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Tue, 26 January 2021

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By Shabnam Nasimi
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Michael Dugher: It’s important that the Gambling Review tackles betting by under-18s – but let’s deal in facts, not fiction Partner content
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Bookies found to have cried wolf over FOBTs as gambling review approaches

Bookies found to have cried wolf over FOBTs as gambling review approaches

Credit: PA Images

Matt Zarb-Cousin | Clean Up Gambling

3 min read Partner content

Decreasing FOBT stakes was a sensible change to outdated legislation, and has had a hugely positive impact.

‘Stop the FOBTs' was launched in early 2013 by the Campaign for Fairer Gambling, founded and funded by gambling expert Derek Webb, who brought me in as a campaign consultant and spokesperson.

The objective of FOBT stake reduction from £100 to £2 per spin was finally introduced in April 2019. Recently released Gambling Commission statistics show full year of data to March 2020, with the impact of the Covid-19 lockdown spanning just 11 days of this timeframe.

In line with the trend, the number of betting shops declined 6% from 8,320 to 7,681 due to bookmakers converting shop gamblers to more profitable remote gambling with lower overall tax burden and lower employment costs.

Reality contrasts sharply with the Association of British Bookmakers’ (ABB) KPMG report, used to lobby government, which forecast a decline to as few as 4,500 shops. Did KPMG get its sums wrong or did the ABB steer it towards a fantasy?

As reported in the Guardian, betting shop machine revenue declined 41% to £1,075 million - down £751 million from £1,826 million.

We look forward to the government’s comprehensive review of our outdated gambling laws.

Over-the-counter betting on races and sports also decreased. There was a decline in revenues on games at stakes in excess of £2 by £1,142 million, but an increase in revenue at stakes of £2 and below by £390 million.

By far the greatest crossover was players trading down stakes, but staying on betting shop machines.

This confirms the notion that placing a restriction on a specific gambling product can have the desired impact of reducing losses at that activity and reducing losses in total.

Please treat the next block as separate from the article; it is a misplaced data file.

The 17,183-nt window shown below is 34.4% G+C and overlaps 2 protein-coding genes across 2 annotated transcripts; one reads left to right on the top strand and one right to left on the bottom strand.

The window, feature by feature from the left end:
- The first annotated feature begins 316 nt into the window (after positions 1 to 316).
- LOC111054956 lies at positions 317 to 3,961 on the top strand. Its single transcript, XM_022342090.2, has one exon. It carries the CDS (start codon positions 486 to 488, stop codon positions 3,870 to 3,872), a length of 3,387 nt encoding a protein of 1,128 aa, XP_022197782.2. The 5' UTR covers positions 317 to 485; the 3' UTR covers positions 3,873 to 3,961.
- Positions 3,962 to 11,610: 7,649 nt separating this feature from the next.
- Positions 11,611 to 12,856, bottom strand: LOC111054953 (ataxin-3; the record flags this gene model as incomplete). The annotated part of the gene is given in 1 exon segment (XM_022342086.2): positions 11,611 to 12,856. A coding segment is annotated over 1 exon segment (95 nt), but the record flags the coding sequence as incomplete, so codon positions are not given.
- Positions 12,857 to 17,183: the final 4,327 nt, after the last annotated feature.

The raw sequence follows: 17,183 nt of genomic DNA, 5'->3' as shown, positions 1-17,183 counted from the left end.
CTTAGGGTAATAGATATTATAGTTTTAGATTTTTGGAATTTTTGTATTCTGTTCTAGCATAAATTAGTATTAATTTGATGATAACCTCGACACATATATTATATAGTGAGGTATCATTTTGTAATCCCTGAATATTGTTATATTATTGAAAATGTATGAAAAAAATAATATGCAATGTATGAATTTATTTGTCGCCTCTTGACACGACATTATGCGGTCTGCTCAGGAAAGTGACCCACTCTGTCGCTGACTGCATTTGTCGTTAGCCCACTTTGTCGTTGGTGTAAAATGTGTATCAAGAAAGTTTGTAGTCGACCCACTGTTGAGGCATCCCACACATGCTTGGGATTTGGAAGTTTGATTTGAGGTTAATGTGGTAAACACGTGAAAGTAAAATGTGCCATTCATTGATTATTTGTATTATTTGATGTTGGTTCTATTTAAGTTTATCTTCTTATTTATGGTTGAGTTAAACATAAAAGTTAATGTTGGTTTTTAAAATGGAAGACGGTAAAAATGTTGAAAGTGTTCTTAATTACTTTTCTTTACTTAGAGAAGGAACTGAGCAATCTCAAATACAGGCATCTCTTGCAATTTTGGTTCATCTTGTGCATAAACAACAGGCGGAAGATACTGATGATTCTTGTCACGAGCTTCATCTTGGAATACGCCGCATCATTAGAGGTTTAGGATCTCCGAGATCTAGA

All the evidence indicates that there was no consequential crossover from the £751 million decline in betting shop machine revenue to any other land-based or remote sector.

Gaming machine revenues in casino, bingo and family entertainment centres remained constant, while an increase in adult gaming centre revenues continued the trend of the past several years.

All casino table game revenues declined, with a minor increase in electronic gaming failing to offset the resulting overall decline in casino revenues from £840 million to £801 million.

Remote gambling revenues for bingo and casino increased in line with previous years, and while betting revenues at first sight look like a large increase, this was only due to betting result in the year prior being less helpful to the bookies than usual. It is therefore consistent with the long-term trend of increased remote betting revenues.

National Gambling Treatment Service statistics show the activities that disordered gamblers refer to when presenting for treatment. The ‘betting shop machine’ references decreased from 26.4% in 2018 -2019 to 20.3% in 2019-2020, a relative decrease of 23% — the most significant change in any activity. This data clearly confirms the logic that loss reduction results in harm reduction.

Derek Webb continues to support the gambling reform agenda, and funds Clean Up Gambling.

Decreasing FOBT stakes was a sensible change to outdated legislation, and has had a hugely positive impact.

We look forward to the government’s comprehensive review of our outdated gambling laws, and given the spurious assertions made in the past by gambling operators and their representatives, we hope more attention is paid to the evidence than to gambling industry claims.

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Connecting Communities is an initiative aimed at empowering and strengthening community ties across the UK. Launched in partnership with The National Lottery, it aims to promote dialogue and support Parliamentarians working to nurture a more connected society.

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